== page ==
Each fall two of my English Department colleagues and I lead a fifty-minute presentation and question and answer session for students who are interested in graduate school in English. My colleague Keith talks about PhD programs in literature, my colleague Todd discusses programs in composition and rhetoric, and I talk about creative writing programs. Our goal is to inform students about the possibilities for graduate study in English and writing. I set out to just focus on graduate school, but the questions the students ask always have a lot to do with jobs afterward, so I know this is a concern—perhaps the primary concern—for them. A lot of the students who attend these sessions say they want to teach at the college level and this is why they want to go to graduate school. They want to know how we got our jobs and how they can get similar jobs in the future. Again and again, students have said to me, “What I really want to know is how I can get a job like yours.” (I am an assistant professor in an English department, and I mostly teach creative writing classes, although I have also taught composition and literature courses.)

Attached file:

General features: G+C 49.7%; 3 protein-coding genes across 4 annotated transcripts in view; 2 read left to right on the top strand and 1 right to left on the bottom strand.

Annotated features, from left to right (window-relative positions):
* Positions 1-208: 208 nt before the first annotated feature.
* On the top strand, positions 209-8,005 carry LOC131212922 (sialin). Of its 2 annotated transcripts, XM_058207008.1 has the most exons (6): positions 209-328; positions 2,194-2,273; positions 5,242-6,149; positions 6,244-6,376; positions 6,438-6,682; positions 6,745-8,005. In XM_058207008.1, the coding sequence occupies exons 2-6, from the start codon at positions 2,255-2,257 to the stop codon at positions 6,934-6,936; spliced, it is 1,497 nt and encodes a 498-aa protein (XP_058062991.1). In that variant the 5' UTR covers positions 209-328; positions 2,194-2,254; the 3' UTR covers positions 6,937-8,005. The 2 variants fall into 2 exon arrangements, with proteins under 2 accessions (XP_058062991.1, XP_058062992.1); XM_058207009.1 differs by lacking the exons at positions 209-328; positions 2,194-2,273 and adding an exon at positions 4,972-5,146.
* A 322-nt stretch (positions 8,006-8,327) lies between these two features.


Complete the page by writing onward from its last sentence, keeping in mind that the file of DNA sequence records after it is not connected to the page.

I think the question “How did you get your job?” is something that takes a long time to answer, something I don’t have time for when we’ve got less than an hour for our presentation. During these talks, my colleagues and I try to squeeze a whole lot of information (GREs, letters of recommendation, personal statements, writing samples, etc.) into a fifty-minute block of time, and I always feel like I have so much more to say. Every year, in the weeks after our presentation, I have a handful of students who come to my office and ask more questions about pursuing writing after their undergraduate degrees are over. I talk to them and try to learn about their individual goals, and I hope they leave my office feeling like they have a bit more of a sense of direction. But I still think there’s more to say, and perhaps it might be helpful to spell out the long answer to “How did you get your job?” Of course it must be noted that what I’m going to detail here is just one experience, and no experience is typical. But sometimes it helps to hear about how even one person went about things. (Please note that these blog posts will focus on graduate school and employment in the field of creative writing and not English programs in general.)